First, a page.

90Barbara   [Aside]*   Fool, did I say?
        She is a witch, I think.   [To MARTHA]*   Why not my husband?
        Pray can you charge me with another man?*

91MarthaNor with him neither. Be not angry, pray now.
        For were I now to die, I cannot guess
        What a man does in child-getting. I remember
        A wanton maid once lay with me, and kissed
        And clipped, and clapped me strangely, and then wished
        That I had been a man to have got her with child.
        What must I then ha’ done, or (good now, tell me)
        What has your husband done to you?

92Barbara   [Aside]*   Was ever
        Such a poor piece of innocence! Three years married?
           [To MARTHA]*   Does not your husband use to lie with you?

93MarthaYes, he does use to lie with me, but he does not
        Lie with me to use me as he* should, I fear,
        Nor do I know to teach him. Will you tell me?
        I’ll lie with you and practise, if you please.
        Pray take me for a night or two: or take
        My husband and instruct him. But one night.*
        Our country folks will say, you London wives
        Do not lie every night with your own husbands.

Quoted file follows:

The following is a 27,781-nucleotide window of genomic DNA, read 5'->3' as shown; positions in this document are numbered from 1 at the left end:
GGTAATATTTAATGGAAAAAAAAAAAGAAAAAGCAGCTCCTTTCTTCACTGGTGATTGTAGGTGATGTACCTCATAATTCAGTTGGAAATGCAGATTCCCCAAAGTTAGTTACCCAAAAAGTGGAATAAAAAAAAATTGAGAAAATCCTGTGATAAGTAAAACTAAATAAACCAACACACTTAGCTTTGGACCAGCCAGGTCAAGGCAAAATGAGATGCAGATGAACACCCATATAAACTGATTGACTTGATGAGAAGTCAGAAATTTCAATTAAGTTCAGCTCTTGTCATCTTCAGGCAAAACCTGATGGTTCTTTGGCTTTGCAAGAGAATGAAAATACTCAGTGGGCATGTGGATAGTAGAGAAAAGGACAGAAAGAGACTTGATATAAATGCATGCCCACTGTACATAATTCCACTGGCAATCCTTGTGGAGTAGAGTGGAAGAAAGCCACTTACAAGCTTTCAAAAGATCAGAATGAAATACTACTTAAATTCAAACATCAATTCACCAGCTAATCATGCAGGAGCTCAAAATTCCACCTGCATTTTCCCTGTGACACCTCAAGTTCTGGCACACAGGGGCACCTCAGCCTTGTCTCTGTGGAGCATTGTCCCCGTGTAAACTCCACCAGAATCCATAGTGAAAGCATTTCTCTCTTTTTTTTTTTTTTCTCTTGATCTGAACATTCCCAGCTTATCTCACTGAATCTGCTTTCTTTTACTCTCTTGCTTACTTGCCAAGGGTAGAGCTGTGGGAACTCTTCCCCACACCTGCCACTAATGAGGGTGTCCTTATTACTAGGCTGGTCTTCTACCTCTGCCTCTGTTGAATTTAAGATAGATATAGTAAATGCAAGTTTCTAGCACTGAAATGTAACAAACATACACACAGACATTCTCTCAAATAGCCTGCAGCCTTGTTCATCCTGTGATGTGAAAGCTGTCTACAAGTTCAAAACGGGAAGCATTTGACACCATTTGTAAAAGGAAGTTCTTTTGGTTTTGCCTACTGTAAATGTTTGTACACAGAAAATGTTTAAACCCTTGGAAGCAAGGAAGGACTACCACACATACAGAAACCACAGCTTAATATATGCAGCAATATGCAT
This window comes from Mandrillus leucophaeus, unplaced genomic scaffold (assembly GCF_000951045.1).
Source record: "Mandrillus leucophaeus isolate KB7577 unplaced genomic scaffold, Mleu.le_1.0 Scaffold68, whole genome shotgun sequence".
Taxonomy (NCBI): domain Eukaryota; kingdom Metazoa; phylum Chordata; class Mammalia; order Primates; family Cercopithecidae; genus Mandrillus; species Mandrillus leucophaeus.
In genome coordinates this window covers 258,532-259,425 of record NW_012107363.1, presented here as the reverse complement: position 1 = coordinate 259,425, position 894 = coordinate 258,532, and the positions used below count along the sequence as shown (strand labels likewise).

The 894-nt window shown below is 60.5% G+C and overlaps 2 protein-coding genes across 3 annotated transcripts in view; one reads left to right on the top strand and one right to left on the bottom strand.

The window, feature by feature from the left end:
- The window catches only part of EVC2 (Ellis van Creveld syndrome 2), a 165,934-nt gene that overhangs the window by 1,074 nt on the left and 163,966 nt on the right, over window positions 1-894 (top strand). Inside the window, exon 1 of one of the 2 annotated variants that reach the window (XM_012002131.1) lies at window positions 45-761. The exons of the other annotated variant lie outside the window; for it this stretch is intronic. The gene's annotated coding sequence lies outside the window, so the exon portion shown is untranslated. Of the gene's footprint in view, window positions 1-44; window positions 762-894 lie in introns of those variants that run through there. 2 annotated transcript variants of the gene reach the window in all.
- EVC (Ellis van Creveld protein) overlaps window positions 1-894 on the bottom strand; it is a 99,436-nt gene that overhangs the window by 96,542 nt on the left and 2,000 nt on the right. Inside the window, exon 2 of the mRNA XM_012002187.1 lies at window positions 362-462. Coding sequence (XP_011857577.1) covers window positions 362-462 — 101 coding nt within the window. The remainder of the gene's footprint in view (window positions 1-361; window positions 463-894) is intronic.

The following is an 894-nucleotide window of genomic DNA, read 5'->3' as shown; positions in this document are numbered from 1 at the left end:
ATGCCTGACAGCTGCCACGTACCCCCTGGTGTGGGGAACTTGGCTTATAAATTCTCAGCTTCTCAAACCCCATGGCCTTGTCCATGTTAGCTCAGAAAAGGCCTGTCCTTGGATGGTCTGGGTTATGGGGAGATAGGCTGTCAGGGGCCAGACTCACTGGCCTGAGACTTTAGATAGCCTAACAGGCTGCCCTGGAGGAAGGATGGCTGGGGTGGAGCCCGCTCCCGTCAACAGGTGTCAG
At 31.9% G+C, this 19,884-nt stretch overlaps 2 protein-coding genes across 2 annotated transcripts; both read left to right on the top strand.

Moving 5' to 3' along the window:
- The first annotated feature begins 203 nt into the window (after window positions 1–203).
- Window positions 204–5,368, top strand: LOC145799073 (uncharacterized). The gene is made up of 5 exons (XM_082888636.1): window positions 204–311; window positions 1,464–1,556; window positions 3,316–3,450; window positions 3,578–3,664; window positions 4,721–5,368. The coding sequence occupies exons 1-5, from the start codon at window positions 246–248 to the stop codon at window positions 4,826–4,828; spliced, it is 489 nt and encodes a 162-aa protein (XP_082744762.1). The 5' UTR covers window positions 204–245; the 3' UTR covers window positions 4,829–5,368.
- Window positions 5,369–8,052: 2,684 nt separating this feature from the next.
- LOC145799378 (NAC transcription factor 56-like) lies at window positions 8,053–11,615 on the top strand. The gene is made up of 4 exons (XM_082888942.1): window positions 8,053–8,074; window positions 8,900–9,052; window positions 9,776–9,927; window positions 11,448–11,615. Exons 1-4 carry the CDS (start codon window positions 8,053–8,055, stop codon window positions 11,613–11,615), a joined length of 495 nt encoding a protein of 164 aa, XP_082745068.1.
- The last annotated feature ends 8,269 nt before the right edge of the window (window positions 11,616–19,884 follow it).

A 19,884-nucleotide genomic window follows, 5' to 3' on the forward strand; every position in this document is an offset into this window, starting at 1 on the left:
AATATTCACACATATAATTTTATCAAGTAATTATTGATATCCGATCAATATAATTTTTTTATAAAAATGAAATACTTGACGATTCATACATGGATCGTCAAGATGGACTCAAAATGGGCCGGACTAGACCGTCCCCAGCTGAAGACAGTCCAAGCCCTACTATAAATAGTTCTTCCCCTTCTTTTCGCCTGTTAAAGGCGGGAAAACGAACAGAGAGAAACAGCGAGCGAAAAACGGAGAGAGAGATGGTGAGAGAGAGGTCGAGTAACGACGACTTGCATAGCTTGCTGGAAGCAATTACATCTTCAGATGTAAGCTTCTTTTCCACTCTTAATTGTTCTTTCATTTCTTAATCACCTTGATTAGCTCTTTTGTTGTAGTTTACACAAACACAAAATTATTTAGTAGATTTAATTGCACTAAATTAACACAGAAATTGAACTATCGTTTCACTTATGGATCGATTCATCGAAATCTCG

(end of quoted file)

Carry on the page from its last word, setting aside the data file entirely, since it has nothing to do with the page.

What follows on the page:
94BarbaraYour country folks should have done well to ha’ sent
        Some news by you; but I trust none told you there
        We use to leave our fools to lie with madmen.

95MarthaNay, now again you’re angry.

96BarbaraNo, not I,
        But rather pity your simplicity.
        Come, I’ll take charge and care of you.

97MarthaI thank you.

98BarbaraAnd wage my skill, against my doctor’s art,
        Sooner to ease you of these dangerous fits,
        Than he shall rectify your husband’s wits.[BARBARA exits, followed by MARTHA, who speaks as she leaves.]

99MarthaIndeed, indeed, I thank you.
[Enter] LETOY* [and] BLAZE.*

100LetoyWhy* brought’st thou not mine arms and pedigree
        Home with thee, Blaze, mine honest herald’s painter*?

101BlazeI have not yet, my lord, but all’s in readiness,
        According to the herald’s full directions.

102LetoyBut has he gone to the root*? Has he derived me
        Ex origine, ab antiquo*? Has he fetched me
        Far enough*, Blaze?

103BlazeFull four descents beyond
        The conquest*, my good lord, and finds that one